“Going forward in Thai-Teochew cuisine”
Thai Village has been a haven for luxurious Thai-Teochew cuisine for over two decades. But since receiving a fair share of flak for impudently promoting its signature Braised Shark’s Fin Soup amid an increasing audience of environmentalists, Thai Village restaurant has been looking to go forward with an evolution of dishes that the new generation can appreciate.
Nevertheless, there remains a healthy range of impeccable seafood dishes from which to choose that we’ll explore below.
When I first got to Thai Village at Indoor Stadium and settled in on my cushioned seat enclosed in the private room holding just a large round table, I thought the chamber could make the perfect setting for an aristocratic Chinese Reunion Dinner. Outside in the main dining area, however, one can imagine a more casual family affair in this spacious restaurant.
It is easy to mistake that Thai Village serves only typical Thai cuisine like Tom Yum Goong and Green Curry. What is offered, though, stretches far beyond that range to also cover Chinese-style dishes of a seafood variety with which we all are familiar. As to how the restaurant inherited its seemingly incongruous name, I learned that Thai Village’s founders were once humble disciples of a Thai culinary virtuoso who lived among a Chinese-Teochew community in Thailand. How this all comes together by paying homage then makes perfect sense.
The spread of dishes prepared for our tasting session features favourites from both its a la carte menu and various sets that only are available in the Stadium outlet.
Cold Dish ($42++ | $56++ | $70++). It is apparent that the Chinese aren’t the most creative with appetizers, but Thai Village’s version of this assorted plate features possibly the best of the gamut in an astonishingly near-symmetrical cross, with fresh shrimp topped with a mayonnaise matrix, drunken chicken, fried salted egg in a light wasabi dressing, spicy baby octopus, as well as prickly spring rolls.
The salted egg puff was especially delectable with a contrasting heat from the wasabi, while the spring roll was a crispy delight that kids will love.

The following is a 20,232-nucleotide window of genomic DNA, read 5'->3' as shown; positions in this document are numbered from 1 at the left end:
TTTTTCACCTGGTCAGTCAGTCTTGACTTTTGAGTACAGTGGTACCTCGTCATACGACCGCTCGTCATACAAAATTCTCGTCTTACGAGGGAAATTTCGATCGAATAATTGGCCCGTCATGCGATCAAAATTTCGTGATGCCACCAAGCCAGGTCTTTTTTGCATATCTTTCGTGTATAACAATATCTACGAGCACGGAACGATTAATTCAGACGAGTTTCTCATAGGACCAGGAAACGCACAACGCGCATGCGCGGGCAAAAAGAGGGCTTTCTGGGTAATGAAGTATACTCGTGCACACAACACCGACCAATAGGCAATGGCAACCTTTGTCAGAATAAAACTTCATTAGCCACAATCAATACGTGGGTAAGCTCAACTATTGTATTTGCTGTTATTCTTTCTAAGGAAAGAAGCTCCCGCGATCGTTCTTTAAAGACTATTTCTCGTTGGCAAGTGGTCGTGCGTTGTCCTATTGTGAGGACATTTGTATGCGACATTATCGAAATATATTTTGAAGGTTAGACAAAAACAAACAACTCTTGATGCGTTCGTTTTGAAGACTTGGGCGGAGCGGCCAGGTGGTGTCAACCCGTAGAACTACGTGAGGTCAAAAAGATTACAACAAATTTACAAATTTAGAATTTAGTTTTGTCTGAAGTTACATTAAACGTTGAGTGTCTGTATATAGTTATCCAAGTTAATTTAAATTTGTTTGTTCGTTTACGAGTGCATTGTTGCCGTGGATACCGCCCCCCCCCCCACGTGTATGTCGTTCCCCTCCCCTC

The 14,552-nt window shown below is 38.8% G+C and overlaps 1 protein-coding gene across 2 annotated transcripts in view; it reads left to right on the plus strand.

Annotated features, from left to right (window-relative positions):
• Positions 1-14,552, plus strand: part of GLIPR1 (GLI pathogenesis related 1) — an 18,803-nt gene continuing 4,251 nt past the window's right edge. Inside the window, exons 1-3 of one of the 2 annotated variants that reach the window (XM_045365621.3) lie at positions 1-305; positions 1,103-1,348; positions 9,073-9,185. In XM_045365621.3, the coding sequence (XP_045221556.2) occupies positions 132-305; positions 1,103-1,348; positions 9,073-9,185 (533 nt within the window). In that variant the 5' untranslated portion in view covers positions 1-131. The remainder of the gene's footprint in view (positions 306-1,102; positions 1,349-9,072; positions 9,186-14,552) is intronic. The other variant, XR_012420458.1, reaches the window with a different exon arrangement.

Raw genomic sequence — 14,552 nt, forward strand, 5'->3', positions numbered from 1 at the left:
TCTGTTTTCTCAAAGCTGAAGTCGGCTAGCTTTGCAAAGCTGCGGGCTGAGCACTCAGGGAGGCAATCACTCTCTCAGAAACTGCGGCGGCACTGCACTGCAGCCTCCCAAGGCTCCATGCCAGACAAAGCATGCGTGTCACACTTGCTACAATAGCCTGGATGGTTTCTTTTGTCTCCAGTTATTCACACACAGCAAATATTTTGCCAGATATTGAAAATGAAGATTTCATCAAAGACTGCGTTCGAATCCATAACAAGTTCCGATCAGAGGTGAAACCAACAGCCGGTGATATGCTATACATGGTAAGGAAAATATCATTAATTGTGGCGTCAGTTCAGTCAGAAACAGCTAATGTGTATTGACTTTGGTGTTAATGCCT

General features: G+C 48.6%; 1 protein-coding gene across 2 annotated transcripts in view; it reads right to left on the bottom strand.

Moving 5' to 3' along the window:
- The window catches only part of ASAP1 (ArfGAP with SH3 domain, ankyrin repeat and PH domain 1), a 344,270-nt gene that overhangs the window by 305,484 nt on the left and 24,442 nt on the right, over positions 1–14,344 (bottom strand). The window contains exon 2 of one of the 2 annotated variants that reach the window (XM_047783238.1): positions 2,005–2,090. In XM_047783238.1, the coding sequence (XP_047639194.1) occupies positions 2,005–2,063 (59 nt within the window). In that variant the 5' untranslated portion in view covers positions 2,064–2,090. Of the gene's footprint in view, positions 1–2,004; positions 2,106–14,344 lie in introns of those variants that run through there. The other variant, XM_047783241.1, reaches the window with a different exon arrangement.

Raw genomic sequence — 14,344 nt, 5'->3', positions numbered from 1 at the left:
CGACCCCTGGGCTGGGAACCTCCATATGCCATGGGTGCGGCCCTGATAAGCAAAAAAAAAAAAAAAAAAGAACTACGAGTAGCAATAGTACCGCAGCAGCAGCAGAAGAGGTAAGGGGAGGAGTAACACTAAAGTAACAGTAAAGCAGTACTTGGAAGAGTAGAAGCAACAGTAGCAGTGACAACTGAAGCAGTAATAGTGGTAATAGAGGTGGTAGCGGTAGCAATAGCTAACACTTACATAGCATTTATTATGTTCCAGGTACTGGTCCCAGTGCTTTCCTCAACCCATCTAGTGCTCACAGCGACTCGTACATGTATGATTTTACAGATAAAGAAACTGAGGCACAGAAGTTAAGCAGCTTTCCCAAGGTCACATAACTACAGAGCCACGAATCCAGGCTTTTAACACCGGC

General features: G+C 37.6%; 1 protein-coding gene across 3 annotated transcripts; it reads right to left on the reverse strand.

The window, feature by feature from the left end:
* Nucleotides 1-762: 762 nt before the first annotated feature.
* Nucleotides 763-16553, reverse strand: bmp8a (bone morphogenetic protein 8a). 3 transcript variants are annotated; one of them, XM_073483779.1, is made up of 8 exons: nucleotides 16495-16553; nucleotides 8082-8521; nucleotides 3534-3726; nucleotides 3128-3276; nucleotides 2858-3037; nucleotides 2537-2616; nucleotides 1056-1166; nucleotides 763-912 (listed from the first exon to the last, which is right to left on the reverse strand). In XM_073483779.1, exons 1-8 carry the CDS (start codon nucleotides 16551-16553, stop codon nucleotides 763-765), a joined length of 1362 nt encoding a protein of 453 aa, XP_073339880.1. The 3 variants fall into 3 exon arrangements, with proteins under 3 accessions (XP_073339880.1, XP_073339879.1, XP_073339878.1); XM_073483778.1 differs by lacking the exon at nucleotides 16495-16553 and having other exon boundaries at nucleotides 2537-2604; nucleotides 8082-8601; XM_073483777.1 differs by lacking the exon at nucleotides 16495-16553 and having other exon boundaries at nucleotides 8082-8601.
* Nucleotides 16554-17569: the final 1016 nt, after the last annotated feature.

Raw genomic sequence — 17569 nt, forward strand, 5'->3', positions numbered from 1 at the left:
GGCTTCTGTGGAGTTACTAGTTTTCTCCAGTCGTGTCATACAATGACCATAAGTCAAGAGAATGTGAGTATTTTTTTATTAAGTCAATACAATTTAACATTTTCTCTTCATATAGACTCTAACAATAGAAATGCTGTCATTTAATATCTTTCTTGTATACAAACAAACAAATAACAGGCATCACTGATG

Wagyu Beef and Mushrooms ($88++ | $132++ | $176++). One of the newest dishes Thai Village has developed, the wagyu beef and mushrooms cubes here are immaculately stir-fried in large chunks for you to comfortably stuff the mouth. It was also a pleasure to learn that the restaurant imports authentic top-tier A3 Japanese wagyu, evident from a tender yet springy profile that the beef exhibits. A delicious savoury gravy from the au jus also coats the huge portobello mushrooms perfectly for a consummate blend.
If you are familiar with Japanese Wagyu beef prices, you will notice that the prices at Thai Village are really very affordable compared to other restaurants serving Wagyu. For the same portion, you can easily be charged 50% more elsewhere.
Chilli Crabs ($30++ | $45++ | $60++). There is nothing disappointing about the sweet chilli sauce laden with egg. It urges you to drench the fried and absorbent bun in the viscous essence, and also will see you taking more ladles of the goodness minutes after. The size of the huge Sri Lankan crabs, that comes ready-to-peel, is admirable.
The chili crab sauce has a good balance of spice and sweetness, not overly heavy on each attribute while still having a thick texture that latches onto the crab and bun so you get the full flavours together.